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Racetracks may differ the world over. Horses and horsemen, it seems, do not

Feb. 19, 1973
Feb. 19, 1973

Table of Contents
Feb. 19, 1973

Yesterday
Abdul-Jabbar
Gentle Man
Dish It Out
College Basketball
Boxing
Horse Racing
Nicklaus
19th Hole: The Readers Take Over

Racetracks may differ the world over. Horses and horsemen, it seems, do not

By M. R. Werner

If you are an owner, trainer, jockey, spectator and/or bettor, you will enjoy an excursion around the racing world with David Hedges and Photographer Fred Mayer. Their exhaustive, well-illustrated book Horses and Courses (Viking, $22.50) explores in detail thoroughbred racing in virtually every country where the sport is offered, and David Hedges is surely qualified to conduct such a guided tour. He was for many years a racing journalist and handicapper for English newspapers and is now in racing public relations.

This is an article from the Feb. 19, 1973 issue

Having been to the races in many parts of the world myself, I agree with Mr. Hedges that one can pick up horseplayers and put them down at any track and find them "at home"—horseplayers look and act very similarly from Moscow to Phoenix, Ariz. Mr. Hedges, though thoroughly English, starts his racing Baedeker where racing is at its best—in France. The tiercé (which requires one to pick the first, second and third horses in order) has made French racing profitable, and the breeding and choice of races at many distances on magnificent tracks make it attractive. Britain, as Mr. Hedges points out, though offering great racing, suffers from the prevalence of betting shops and course bookmakers who contribute very little in revenue to the sport that maintains them. "The so-called 'colour' provided by the bookmakers on the course [is] probably the most expensive colour that any entertainment industry has ever tolerated," Mr. Hedges observes.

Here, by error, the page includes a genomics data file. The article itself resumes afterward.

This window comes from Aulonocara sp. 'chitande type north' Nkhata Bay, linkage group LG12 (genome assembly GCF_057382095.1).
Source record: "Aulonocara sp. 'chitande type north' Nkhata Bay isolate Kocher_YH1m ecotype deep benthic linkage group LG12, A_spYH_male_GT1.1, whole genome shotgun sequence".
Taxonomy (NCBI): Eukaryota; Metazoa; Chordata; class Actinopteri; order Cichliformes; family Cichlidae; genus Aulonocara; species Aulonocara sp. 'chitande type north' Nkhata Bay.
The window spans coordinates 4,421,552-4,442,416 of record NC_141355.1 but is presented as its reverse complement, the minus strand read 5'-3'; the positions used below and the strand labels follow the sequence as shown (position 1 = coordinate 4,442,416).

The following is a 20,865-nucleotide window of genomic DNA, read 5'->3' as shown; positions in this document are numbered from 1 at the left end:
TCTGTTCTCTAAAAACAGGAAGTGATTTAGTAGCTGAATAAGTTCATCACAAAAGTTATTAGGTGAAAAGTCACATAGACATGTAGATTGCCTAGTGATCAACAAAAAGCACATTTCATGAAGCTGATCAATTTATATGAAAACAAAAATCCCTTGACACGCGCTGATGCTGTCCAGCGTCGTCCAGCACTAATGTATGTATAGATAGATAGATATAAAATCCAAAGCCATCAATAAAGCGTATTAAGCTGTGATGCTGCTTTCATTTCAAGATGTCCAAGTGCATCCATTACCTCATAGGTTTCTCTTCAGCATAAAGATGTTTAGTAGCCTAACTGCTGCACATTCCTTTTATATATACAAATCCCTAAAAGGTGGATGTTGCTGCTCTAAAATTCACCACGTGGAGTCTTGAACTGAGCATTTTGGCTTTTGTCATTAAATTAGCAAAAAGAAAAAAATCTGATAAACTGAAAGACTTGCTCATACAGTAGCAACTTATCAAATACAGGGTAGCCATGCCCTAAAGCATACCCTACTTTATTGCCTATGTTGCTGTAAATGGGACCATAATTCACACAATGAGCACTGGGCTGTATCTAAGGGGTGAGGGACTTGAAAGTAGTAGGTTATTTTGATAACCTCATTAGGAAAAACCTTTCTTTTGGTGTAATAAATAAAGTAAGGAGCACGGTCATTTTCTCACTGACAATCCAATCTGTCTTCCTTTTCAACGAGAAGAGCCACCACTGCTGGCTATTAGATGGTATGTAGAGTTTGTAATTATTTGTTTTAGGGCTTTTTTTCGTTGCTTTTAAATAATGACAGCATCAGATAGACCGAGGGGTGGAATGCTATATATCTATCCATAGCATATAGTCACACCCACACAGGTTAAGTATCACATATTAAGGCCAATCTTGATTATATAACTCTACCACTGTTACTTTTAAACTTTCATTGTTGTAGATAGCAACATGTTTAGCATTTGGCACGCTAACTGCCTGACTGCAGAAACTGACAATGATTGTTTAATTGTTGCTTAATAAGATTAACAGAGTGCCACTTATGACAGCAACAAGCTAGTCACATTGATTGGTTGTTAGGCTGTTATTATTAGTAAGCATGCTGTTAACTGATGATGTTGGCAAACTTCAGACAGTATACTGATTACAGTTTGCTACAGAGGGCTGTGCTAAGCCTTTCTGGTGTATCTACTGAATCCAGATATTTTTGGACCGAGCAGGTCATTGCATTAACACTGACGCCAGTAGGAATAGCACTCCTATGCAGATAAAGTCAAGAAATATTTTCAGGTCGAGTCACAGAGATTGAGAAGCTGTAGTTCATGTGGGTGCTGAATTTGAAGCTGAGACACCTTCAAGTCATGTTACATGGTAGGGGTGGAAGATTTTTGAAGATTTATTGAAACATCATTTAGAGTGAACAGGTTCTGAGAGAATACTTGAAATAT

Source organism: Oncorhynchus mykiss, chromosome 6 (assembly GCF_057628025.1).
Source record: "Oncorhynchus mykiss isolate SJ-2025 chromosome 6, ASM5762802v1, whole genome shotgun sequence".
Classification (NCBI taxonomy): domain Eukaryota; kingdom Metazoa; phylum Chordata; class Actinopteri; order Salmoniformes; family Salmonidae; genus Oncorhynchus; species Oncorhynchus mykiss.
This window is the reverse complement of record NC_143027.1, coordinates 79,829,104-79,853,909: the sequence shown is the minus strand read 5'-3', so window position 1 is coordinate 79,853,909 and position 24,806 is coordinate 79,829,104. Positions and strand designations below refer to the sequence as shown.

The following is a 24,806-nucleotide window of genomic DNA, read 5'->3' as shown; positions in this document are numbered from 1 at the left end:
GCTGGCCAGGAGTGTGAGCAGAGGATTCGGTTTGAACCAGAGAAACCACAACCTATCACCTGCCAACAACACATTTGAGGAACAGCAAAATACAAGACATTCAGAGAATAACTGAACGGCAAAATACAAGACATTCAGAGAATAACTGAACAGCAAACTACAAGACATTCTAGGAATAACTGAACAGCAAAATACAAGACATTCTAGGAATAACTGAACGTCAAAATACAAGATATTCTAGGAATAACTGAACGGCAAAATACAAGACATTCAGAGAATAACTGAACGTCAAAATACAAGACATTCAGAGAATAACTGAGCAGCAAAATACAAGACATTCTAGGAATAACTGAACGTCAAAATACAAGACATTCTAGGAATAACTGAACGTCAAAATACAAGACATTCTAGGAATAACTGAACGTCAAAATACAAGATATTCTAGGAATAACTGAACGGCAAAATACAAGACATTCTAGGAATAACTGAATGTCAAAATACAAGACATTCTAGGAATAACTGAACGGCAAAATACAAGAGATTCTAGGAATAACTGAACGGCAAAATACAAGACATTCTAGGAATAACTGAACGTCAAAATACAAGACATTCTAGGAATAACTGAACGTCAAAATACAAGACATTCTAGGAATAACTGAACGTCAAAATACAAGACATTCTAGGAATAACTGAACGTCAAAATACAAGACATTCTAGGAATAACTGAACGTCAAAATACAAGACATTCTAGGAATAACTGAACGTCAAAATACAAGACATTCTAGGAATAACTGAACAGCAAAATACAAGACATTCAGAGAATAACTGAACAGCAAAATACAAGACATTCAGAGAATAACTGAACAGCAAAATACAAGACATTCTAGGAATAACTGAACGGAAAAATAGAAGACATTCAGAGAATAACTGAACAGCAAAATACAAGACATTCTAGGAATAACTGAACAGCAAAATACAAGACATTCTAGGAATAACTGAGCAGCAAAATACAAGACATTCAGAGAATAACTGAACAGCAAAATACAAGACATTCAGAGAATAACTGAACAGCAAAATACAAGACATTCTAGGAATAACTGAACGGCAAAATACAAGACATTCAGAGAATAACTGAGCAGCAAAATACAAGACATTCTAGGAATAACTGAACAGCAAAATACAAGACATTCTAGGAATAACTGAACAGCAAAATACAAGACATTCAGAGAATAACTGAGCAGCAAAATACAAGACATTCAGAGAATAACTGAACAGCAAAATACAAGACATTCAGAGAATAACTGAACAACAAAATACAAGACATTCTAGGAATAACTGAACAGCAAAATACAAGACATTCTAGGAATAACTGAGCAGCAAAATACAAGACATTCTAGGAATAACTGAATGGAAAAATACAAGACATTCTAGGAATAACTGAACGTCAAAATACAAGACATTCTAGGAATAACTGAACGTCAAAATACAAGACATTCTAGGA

"Small stature, small bones and small parents," are Mr. Hedges' qualifications for jockeys. Strong hands, a quick mind and honesty are others. None of these are required of owners, trainers or bettors. Methods and systems of betting vary. Just as no two people have the same fingerprints, no bettor is quite like any other. Robert Morley, the British actor and horseplayer, has his rule of course: if an owner is surrounded by children, don't back his horse, but if he "is accompanied by a beautiful lady not his wife plunge to the hilt." And in India, from what Mr. Hedges writes, one gathers that astrology is a handmaiden of the bettor.

One chapter in Horses and Courses covers the criminal element in racing. These persons are often ingenious but are finding it harder to make a living since protective associations have been organized to guard against stable substitutions, drugging and antepost betting.

With the perfection of the jet, horses and horsemen have become truly international travelers and the latter could do no better than to consult Horses and Courses, whether racing is their hobby or their business.